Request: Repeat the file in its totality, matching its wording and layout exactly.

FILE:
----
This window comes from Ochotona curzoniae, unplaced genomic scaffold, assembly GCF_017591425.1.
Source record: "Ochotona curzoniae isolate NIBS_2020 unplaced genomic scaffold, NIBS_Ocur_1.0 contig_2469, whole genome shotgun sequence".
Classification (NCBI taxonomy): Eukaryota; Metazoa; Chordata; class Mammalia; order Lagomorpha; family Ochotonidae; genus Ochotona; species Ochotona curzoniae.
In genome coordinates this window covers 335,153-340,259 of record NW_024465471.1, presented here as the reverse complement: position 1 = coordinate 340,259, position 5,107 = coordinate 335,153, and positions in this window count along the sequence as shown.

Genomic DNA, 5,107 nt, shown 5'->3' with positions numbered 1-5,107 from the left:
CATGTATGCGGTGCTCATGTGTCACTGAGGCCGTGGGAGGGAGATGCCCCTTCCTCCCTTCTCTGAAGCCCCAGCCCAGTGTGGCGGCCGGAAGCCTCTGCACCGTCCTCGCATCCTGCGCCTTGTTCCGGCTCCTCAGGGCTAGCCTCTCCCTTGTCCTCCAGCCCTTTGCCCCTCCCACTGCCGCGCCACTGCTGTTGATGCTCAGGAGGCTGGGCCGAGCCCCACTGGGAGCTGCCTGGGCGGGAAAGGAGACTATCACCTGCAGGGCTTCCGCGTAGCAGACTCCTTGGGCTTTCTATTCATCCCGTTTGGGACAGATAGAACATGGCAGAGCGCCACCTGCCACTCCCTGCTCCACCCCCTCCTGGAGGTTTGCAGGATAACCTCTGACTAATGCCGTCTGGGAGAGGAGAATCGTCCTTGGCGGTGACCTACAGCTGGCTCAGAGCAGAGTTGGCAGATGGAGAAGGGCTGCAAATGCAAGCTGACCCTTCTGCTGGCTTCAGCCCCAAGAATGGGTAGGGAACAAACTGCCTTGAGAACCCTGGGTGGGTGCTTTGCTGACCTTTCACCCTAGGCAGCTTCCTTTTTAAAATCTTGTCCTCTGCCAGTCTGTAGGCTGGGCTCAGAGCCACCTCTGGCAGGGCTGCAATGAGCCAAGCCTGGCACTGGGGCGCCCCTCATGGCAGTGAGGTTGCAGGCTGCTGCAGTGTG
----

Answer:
This window comes from Ochotona curzoniae, unplaced genomic scaffold, assembly GCF_017591425.1.
Source record: "Ochotona curzoniae isolate NIBS_2020 unplaced genomic scaffold, NIBS_Ocur_1.0 contig_2469, whole genome shotgun sequence".
Classification (NCBI taxonomy): Eukaryota; Metazoa; Chordata; class Mammalia; order Lagomorpha; family Ochotonidae; genus Ochotona; species Ochotona curzoniae.
In genome coordinates this window covers 335,153-340,259 of record NW_024465471.1, presented here as the reverse complement: position 1 = coordinate 340,259, position 5,107 = coordinate 335,153, and positions in this window count along the sequence as shown.

Genomic DNA, 5,107 nt, shown 5'->3' with positions numbered 1-5,107 from the left:
CATGTATGCGGTGCTCATGTGTCACTGAGGCCGTGGGAGGGAGATGCCCCTTCCTCCCTTCTCTGAAGCCCCAGCCCAGTGTGGCGGCCGGAAGCCTCTGCACCGTCCTCGCATCCTGCGCCTTGTTCCGGCTCCTCAGGGCTAGCCTCTCCCTTGTCCTCCAGCCCTTTGCCCCTCCCACTGCCGCGCCACTGCTGTTGATGCTCAGGAGGCTGGGCCGAGCCCCACTGGGAGCTGCCTGGGCGGGAAAGGAGACTATCACCTGCAGGGCTTCCGCGTAGCAGACTCCTTGGGCTTTCTATTCATCCCGTTTGGGACAGATAGAACATGGCAGAGCGCCACCTGCCACTCCCTGCTCCACCCCCTCCTGGAGGTTTGCAGGATAACCTCTGACTAATGCCGTCTGGGAGAGGAGAATCGTCCTTGGCGGTGACCTACAGCTGGCTCAGAGCAGAGTTGGCAGATGGAGAAGGGCTGCAAATGCAAGCTGACCCTTCTGCTGGCTTCAGCCCCAAGAATGGGTAGGGAACAAACTGCCTTGAGAACCCTGGGTGGGTGCTTTGCTGACCTTTCACCCTAGGCAGCTTCCTTTTTAAAATCTTGTCCTCTGCCAGTCTGTAGGCTGGGCTCAGAGCCACCTCTGGCAGGGCTGCAATGAGCCAAGCCTGGCACTGGGGCGCCCCTCATGGCAGTGAGGTTGCAGGCTGCTGCAGTGTG